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opinion | Ruven Rodriguez

Millennials want to feel good about accumulating wealth


SUSTAINABLE INVESTING is no longer the new frontier of portfolio building — it’s gone mainstream. Many millennials want to make money on their investments and feel good about it at the same time. That’s going to have a huge impact on financial markets — this generation will be inheriting and investing $36 trillion over the next 45 years.

Millennials are driving the concept of dual investment objectives — earning returns that also help build a better world — to the forefront of investment strategy, partly because they are so wedded to technology.

With more people connected to the world pretty much all the time, there’s an increased awareness of the range of long-term issues plaguing our planet’s population.


Just a generation ago, it was easier to distance yourself from water and energy conservation problems and food shortages happening halfway across the globe. A few decades ago, it would have been excusable to be unaware that many people lacked access to quality education, financial services, and health care here in the United States.

Social media have connected most of us in a way that sends a clear message about the importance of investing in a better future.

Although it’s already made a name for itself among millennials, sustainable investing in the future will contribute to a rising trend in more concentrated efforts on sustainable business practices and corporate social responsibility initiatives. As people have begun to readjust their attitudes toward the rewards of investing in philanthropic and financially competitive prospects, large institutions have started to follow suit. Individuals are not only making active choices to support institutions that are investing their capital in a socially responsible manner; they are demanding it from those that are not.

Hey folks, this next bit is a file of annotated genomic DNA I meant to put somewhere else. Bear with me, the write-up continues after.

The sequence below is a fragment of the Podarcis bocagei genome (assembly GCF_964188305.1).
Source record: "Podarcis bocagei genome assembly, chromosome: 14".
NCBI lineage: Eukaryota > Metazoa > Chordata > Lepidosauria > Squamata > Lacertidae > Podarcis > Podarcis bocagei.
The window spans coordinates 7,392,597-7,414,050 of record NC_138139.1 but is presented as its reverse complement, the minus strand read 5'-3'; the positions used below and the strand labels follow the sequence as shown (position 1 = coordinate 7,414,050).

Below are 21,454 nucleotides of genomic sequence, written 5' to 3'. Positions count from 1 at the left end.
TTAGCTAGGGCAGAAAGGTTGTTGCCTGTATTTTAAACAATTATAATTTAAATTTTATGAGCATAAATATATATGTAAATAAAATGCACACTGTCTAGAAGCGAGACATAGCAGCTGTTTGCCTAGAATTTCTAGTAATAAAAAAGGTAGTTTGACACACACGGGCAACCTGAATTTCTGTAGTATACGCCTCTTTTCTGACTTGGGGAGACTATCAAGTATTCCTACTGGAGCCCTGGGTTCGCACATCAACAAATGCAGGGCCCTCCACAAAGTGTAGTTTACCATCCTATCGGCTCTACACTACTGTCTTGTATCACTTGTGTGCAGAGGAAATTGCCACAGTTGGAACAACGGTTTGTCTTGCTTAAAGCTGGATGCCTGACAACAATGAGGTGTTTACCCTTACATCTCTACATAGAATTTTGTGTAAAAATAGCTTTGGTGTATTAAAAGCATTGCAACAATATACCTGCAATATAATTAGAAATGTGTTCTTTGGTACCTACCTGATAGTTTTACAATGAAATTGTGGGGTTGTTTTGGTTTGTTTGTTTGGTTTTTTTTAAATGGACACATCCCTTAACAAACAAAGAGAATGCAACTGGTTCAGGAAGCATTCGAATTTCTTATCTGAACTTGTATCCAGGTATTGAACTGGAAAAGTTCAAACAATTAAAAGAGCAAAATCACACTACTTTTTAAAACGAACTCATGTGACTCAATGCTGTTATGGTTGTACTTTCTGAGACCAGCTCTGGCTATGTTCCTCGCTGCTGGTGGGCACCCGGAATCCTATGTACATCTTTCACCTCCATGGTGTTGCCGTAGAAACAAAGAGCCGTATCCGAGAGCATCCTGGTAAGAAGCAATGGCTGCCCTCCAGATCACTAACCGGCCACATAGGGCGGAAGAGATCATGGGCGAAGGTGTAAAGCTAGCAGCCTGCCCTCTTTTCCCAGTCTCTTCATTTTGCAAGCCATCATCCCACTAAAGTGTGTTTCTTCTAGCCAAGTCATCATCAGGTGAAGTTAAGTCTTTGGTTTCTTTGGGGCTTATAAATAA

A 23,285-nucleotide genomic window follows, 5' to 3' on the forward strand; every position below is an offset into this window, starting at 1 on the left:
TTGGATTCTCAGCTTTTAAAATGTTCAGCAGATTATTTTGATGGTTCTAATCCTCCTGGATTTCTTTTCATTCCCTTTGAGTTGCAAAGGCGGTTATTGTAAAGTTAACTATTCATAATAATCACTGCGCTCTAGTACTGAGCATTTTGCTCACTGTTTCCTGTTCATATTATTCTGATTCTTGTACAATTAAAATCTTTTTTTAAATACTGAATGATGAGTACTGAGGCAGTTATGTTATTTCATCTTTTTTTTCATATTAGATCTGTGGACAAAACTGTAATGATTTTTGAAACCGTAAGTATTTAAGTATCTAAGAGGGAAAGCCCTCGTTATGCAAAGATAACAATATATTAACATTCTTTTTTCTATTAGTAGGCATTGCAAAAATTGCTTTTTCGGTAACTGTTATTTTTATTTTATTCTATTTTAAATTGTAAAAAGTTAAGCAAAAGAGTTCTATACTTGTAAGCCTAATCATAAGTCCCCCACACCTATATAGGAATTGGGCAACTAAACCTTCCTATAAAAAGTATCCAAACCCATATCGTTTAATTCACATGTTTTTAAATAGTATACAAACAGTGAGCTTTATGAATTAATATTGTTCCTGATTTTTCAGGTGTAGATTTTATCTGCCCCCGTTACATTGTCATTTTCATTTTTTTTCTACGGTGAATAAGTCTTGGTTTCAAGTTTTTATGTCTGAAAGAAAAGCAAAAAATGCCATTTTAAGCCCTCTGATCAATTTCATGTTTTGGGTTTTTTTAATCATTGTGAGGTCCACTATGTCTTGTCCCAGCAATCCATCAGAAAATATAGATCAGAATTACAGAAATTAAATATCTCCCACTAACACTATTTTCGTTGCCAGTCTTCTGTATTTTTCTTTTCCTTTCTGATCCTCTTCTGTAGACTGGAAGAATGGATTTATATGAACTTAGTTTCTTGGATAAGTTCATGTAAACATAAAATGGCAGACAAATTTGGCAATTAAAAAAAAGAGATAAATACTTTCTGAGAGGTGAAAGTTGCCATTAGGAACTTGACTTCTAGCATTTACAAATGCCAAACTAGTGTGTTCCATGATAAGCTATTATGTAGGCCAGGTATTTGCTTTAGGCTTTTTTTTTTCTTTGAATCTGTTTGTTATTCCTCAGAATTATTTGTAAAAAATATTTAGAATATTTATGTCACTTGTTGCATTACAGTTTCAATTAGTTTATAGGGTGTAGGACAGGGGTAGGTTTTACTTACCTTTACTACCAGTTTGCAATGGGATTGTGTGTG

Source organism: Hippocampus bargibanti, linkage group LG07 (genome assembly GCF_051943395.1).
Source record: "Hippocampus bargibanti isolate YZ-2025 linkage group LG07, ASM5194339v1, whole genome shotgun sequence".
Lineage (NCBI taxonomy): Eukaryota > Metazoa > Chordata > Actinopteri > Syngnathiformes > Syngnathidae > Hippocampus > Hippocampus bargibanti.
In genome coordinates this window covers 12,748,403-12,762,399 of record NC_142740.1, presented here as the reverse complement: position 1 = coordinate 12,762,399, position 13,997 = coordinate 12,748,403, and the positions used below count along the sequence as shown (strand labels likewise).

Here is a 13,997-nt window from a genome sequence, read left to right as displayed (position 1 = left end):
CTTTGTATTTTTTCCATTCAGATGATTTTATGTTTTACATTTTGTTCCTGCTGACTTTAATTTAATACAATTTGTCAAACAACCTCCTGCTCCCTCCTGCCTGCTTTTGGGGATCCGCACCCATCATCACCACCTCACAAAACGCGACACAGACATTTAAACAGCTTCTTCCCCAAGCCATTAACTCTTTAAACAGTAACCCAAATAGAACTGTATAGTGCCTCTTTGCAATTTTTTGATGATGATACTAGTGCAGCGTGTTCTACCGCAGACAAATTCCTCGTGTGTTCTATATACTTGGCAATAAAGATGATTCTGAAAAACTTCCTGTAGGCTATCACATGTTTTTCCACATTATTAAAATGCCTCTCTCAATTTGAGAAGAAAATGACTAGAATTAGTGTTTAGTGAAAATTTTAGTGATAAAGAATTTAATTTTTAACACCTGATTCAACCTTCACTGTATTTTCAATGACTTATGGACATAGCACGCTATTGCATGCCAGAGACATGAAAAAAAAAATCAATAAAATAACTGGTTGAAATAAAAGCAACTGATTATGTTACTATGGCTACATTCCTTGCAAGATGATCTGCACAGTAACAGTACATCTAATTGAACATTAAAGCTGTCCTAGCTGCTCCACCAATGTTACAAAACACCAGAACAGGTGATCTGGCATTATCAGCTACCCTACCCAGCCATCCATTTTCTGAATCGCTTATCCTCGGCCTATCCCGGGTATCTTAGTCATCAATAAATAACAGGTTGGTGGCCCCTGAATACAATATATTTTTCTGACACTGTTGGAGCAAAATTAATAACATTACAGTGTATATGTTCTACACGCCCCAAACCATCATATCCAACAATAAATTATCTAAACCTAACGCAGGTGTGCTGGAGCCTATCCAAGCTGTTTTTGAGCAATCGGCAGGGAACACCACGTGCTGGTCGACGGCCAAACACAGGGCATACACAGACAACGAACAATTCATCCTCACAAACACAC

In Massachusetts, we have already seen this theory hold true. A coalition of religious and nonprofit organizations, university students, and municipal leaders have been calling for the removal of fossil fuel companies from institutional endowments, organizational investments, and public employee retirement trust funds. The state Legislature is considering a bill that would require the state pension fund to identify and divest any direct investment in fossil fuel companies over the next four years. The bill comes with a safeguard that would allow the fund to reinvest in fossil fuels if divestment financially harms the pension system.


Sustainable investment practices have transformed the dynamic of the investing market, coloring what was once viewed as a black-and-white field with a lot more gray. They also make philanthropy more accessible to people who are not necessarily wealthy. In the long run, the return on such investments will bode well for us as individuals, and as a society.

Ruven Rodriguez is a financial adviser with the global wealth management division of Morgan Stanley in Boston.


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